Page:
I love the idea of New Year’s Resolutions. At the stroke of midnight, you take a moment to reflect on the past year and think about all the things you would like to do better in the next… call my parents more often, express more gratitude to those around me, eat out less, save more, read and write more, go to bed earlier, drink more water… my list of planned improvements goes on and on. With a new year dawning, everything seems possible on January 1st. However, like so many others, I tend to make lots of New Year’s resolutions in January, stick with them for a few weeks, and then gradually abandon them by February as deadlines build and the reality of life sets in. Determined to defy the odds and convert my resolutions into routines this year, I sought strategies online. No surprise, there are many articles out there, but here are three pieces of advice that I found helpful and will use to better design my resolutions this year.
- Be honest with yourself and choose a well-defined resolution that is achievable. “False hope syndrome” is a term used by psychologists to describe the cycle of making overambitious goals, experiencing discouragement when these goals are not achieved, and then returning to the same overambitious goals in the future with the false hope that the results will be different (J. Polivy 2001; Janet Polivy and Herman 2002). This cycle of continued failure can overtime lower an individual’s self-esteem. Thus, to avoid this outcome, be reasonable about your goals. In addition, as the year progresses and the goal feels increasingly out of reach, feel free to refine your goals to ensure that slow (but steady) progress is still made.
- Set yourself up for success with a plan. Design a plan that includes tasks that will make it easier to adhere to your goals. In addition, in your plan provide opportunities for immediate rewards that will help you keep going. Studies have shown that immediate rewards help individuals stay motivated and ultimately promote the success of long-term goals (Woolley and Fishbach 2017).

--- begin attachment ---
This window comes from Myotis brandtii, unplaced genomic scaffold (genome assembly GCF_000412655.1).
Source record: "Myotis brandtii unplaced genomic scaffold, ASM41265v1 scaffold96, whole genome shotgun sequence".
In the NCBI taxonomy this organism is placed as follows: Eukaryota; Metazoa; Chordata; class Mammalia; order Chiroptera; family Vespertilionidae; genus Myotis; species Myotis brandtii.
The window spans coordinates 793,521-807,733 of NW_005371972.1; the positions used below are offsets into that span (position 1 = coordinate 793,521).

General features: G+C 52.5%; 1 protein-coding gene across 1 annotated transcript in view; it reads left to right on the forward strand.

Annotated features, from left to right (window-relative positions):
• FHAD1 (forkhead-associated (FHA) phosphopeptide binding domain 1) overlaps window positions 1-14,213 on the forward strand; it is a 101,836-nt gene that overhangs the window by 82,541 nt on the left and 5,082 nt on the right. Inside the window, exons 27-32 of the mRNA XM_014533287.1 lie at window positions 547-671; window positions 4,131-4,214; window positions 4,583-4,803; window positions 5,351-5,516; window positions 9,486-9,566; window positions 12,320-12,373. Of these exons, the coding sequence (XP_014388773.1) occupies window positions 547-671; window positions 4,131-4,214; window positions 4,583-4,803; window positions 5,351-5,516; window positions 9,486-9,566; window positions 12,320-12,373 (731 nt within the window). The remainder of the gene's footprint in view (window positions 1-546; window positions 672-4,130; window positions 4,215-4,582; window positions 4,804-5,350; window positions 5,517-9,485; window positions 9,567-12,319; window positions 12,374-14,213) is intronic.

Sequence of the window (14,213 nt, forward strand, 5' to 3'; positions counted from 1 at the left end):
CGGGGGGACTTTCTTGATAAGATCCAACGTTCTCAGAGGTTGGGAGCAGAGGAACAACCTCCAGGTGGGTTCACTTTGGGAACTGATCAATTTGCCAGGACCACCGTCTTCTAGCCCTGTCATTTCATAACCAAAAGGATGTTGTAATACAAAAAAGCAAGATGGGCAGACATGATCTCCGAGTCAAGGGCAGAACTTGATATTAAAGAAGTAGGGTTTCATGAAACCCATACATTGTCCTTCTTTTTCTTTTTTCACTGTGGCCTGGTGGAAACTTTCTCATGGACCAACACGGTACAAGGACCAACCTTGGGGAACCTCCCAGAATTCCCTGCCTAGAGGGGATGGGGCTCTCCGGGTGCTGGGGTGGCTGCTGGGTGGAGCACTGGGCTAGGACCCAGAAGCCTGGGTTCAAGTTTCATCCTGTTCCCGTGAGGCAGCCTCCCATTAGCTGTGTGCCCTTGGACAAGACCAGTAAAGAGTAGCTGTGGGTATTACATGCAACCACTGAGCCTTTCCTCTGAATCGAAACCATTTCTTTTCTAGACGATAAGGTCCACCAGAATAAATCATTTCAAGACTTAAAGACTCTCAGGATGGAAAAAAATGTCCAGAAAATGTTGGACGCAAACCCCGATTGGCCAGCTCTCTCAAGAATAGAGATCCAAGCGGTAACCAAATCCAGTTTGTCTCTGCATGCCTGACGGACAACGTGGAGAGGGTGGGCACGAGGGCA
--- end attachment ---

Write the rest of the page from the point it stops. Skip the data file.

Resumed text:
- Establish accountability by working with like minded people. In a recent study of over 1000 resolution makers (Oscarsson et al. 2020), it was found that individuals in social support groups were more likely to stick with their resolutions than individuals tackling their resolutions alone. Thus, when you make a resolution, share it with others and find support groups where you can encourage one another to keep going.
My resolution for 2021: Establish a writing routine
As an academic, a recurring personal resolution has been to establish a writing routine to stay on top of my many writing tasks. In adhering to the three pieces of advice above, my achievable resolution will be to write for 1 hour a day (5 days a week) in the morning before I get started with my lab work. To ensure I write daily, I will plan to write as I drink my coffee, which I have every morning. With regards to immediate rewards, my immediate reward will be a functional first draft of a paper. Lastly, to ensure I keep with this routine, I will form a writing group with my fellow postdocs.
- Oscarsson, Martin, Per Carlbring, Gerhard Andersson, and Alexander Rozental. 2020. “A Large-Scale Experiment on New Year’s Resolutions: Approach-Oriented Goals Are More Successful than Avoidance-Oriented Goals.” PloS One 15 (12): e0234097.
- Polivy, J. 2001. “The False Hope Syndrome: Unrealistic Expectations of Self-Change.” International Journal of Obesity and Related Metabolic Disorders: Journal of the International Association for the Study of Obesity 25 Suppl 1 (May): S80–84.
- Polivy, Janet, and C. Peter Herman. 2002. “If at First You Don’t Succeed. False Hopes of Self-Change.” The American Psychologist 57 (9): 677–89.
- Woolley, Kaitlin, and Ayelet Fishbach. 2017. “Immediate Rewards Predict Adherence to Long-Term Goals.” Personality & Social Psychology Bulletin 43 (2): 151–62.
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